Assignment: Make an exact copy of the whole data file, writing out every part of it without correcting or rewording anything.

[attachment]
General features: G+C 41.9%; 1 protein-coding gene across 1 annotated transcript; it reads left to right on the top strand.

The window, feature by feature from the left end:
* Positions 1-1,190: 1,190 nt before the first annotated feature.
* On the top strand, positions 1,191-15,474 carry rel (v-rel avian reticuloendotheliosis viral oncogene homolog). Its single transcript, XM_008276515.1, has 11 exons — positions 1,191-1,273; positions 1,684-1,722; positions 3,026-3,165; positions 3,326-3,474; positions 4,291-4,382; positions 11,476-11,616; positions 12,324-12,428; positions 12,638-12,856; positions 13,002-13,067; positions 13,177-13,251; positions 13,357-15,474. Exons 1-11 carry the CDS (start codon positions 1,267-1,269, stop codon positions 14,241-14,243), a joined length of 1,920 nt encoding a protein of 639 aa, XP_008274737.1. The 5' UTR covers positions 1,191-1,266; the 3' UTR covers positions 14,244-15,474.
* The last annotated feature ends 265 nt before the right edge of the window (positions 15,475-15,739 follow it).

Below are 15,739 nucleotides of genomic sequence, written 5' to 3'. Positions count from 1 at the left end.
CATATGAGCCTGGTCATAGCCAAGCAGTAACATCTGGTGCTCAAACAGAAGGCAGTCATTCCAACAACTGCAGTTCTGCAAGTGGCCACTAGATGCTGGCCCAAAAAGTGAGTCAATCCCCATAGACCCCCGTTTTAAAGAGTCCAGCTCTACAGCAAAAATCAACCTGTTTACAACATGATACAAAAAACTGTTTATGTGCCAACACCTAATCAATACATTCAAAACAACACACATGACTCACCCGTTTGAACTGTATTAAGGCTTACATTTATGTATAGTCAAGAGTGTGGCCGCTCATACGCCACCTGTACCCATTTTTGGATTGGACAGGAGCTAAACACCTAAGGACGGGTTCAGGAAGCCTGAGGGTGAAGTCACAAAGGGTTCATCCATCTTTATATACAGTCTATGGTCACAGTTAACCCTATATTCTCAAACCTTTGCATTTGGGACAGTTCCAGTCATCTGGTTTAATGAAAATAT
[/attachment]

General features: G+C 41.9%; 1 protein-coding gene across 1 annotated transcript; it reads left to right on the top strand.

The window, feature by feature from the left end:
* Positions 1-1,190: 1,190 nt before the first annotated feature.
* On the top strand, positions 1,191-15,474 carry rel (v-rel avian reticuloendotheliosis viral oncogene homolog). Its single transcript, XM_008276515.1, has 11 exons — positions 1,191-1,273; positions 1,684-1,722; positions 3,026-3,165; positions 3,326-3,474; positions 4,291-4,382; positions 11,476-11,616; positions 12,324-12,428; positions 12,638-12,856; positions 13,002-13,067; positions 13,177-13,251; positions 13,357-15,474. Exons 1-11 carry the CDS (start codon positions 1,267-1,269, stop codon positions 14,241-14,243), a joined length of 1,920 nt encoding a protein of 639 aa, XP_008274737.1. The 5' UTR covers positions 1,191-1,266; the 3' UTR covers positions 14,244-15,474.
* The last annotated feature ends 265 nt before the right edge of the window (positions 15,475-15,739 follow it).

Below are 15,739 nucleotides of genomic sequence, written 5' to 3'. Positions count from 1 at the left end.
CATATGAGCCTGGTCATAGCCAAGCAGTAACATCTGGTGCTCAAACAGAAGGCAGTCATTCCAACAACTGCAGTTCTGCAAGTGGCCACTAGATGCTGGCCCAAAAAGTGAGTCAATCCCCATAGACCCCCGTTTTAAAGAGTCCAGCTCTACAGCAAAAATCAACCTGTTTACAACATGATACAAAAAACTGTTTATGTGCCAACACCTAATCAATACATTCAAAACAACACACATGACTCACCCGTTTGAACTGTATTAAGGCTTACATTTATGTATAGTCAAGAGTGTGGCCGCTCATACGCCACCTGTACCCATTTTTGGATTGGACAGGAGCTAAACACCTAAGGACGGGTTCAGGAAGCCTGAGGGTGAAGTCACAAAGGGTTCATCCATCTTTATATACAGTCTATGGTCACAGTTAACCCTATATTCTCAAACCTTTGCATTTGGGACAGTTCCAGTCATCTGGTTTAATGAAAATAT